Vision of Strand Polytechnic (iii)

I’m continuing with my story which I wrote for my writing group, the topic was 20/20 Vision. The story is of Livia who on a visit to her old college town of Strand sees that her college, the College of Commerce and Industry was being redeveloped as apartments. It makes her think back to when she was a student there in the 80’s and 90’s and a friend she had, Arman. I’ve shared the first two parts over the last couple of days, and here is a link to part 2 if didn’t read it yesterday:

https://loiselsden.com/2020/01/26/vision-of-strand-polytechnic-ii/

Livia had never realised that there was student accommodation on the top floors of Colcomin, she laughed when Arman told her – really? she said, good heavens, she never knew. He had laughed and repeated his invitation. There was a sudden silence between them as they just looked at each other, and then Livia said, yes, she would like to visit and take a cup of Kurdish tea.
They left the library where they had been studying, revising for their exams and took the lift up to the twentieth floor. Livia had gazed at the panel with the floors on it so often, and stared blankly at the information, caretakers and janitors, common room refectory social areas, administration and finance, student union office accommodation and welfare, library and staff, humanities, commerce, technology, study and work, business, student accommodation… She had somehow thought those top floors were some sort of administrative area – if she had ever thought about it.
They stepped out of the lift, and unlike the corridors on the lower floors, there were windows at either end so they were lighter and brighter. Arman told her she should see it at night when the city was lit up. He lead through the intersecting corridors and reached his flat, 2020. It was the sort of accommodation she had expected, small and compact, a tiny bathroom leading off the tiny entrance hall on one side, a cupboard for coats and storage on the other. The main room, for living, cooking and eating was not huge, but what transformed it was the huge window, and Livia couldn’t help but be drawn to it and stood looking out across the city and across the sea.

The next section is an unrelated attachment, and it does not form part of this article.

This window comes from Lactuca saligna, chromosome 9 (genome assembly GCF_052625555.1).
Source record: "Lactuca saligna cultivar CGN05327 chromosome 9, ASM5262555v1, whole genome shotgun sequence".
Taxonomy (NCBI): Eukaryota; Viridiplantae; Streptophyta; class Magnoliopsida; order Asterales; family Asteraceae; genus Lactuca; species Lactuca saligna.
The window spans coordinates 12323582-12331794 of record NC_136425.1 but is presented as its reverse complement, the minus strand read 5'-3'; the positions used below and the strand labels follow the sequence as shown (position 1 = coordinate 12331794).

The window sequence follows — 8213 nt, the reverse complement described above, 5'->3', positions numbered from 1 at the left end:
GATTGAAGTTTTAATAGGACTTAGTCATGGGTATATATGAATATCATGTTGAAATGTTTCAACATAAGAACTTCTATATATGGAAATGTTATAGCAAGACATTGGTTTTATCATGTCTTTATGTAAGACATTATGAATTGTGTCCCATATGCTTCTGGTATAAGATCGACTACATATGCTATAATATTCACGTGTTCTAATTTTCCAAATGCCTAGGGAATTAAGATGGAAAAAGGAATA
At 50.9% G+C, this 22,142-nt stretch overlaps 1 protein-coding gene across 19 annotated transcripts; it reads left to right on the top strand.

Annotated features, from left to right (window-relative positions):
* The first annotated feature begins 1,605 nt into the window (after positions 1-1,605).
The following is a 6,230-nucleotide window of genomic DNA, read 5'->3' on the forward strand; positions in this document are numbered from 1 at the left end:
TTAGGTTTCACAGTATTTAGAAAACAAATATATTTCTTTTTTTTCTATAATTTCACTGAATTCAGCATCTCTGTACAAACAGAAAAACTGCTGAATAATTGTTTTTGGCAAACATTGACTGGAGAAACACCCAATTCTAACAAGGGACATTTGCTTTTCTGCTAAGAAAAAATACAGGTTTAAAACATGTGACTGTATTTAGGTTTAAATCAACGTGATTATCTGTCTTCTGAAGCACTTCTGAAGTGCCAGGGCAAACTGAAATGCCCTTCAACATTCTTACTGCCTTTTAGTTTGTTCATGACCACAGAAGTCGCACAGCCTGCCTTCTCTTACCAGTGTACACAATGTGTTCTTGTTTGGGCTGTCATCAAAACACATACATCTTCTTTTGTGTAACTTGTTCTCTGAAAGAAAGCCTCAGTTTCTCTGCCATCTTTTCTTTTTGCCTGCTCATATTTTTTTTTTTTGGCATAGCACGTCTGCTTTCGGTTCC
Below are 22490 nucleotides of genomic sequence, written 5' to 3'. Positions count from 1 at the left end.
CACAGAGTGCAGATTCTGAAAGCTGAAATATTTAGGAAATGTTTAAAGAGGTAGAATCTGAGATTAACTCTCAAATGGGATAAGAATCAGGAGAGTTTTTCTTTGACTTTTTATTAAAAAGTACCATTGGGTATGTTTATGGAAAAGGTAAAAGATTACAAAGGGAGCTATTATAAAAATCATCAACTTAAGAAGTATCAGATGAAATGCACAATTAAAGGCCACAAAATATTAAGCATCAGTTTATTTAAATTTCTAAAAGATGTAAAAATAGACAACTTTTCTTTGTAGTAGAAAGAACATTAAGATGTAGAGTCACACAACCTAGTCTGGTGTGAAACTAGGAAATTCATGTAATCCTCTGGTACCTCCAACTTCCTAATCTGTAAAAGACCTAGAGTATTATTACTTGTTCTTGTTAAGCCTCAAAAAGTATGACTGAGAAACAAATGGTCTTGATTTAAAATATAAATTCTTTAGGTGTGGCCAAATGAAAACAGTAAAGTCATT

It was a brilliantly sunny day and the light glistened off the blue, and she could clearly make out Farholm Island, the lighthouse at one end, the guano encrusted cliffs beneath it. It was breath taking, extraordinary, what a room, what a view!
“I feel as if I can see forever,” Arman said, standing beside her. “And I would like to be here forever,” he added, but it was only much later that Livia remembered his words and understood them for what he had privately meant.
His room was not like most student rooms, it was neat, it was tidy and he seemed to have few possessions apart from books and different sets of small glasses and ornate cups and what she realised must be teapots, Kurdish teapots. The floor had several rugs over the all-purpose grey cord carpet, and beautiful textiles over the two easy chairs. There was a small table and two chairs, but little else.
“We’re not allowed to put pictures on the walls,” he told her. “It might damage the paint.”
Many people would have ignored this stricture, he didn’t and Livia realised that all along the skirting board there were pictures propped up. She knelt down and looked at them, shuffling along as Arman went to the small kitchen area and filled the kettle. Many of the pictures were of Kurdistan, she guessed, Many of the pictures were photos, of Dukan and Lake Dukan, Arman told her, where his family lived.
The tea was made and they sat with a small ornately carved, circular wooden table between them. They drank black, sweet tea, and Livia had rather too many paklawa, sweetened with Kurdish honey. They talked, they talked of everything, until Livia had to go, and Arman came with her to the lift, and came down with her to the social area which led to the foyer.
He kissed her gently on the cheek. “Shall we meet in Burt’s for breakfast tomorrow, Livia?” he asked.
“I would like that, Arman,” she replied.

Part four, the last part, tomorrow!

There is no such city as Strand, there was never the Strand College of Commerce and Industry. My featured image shows what used to be the College of Commerce, which used to be part of Manchester Polytechnic.

 

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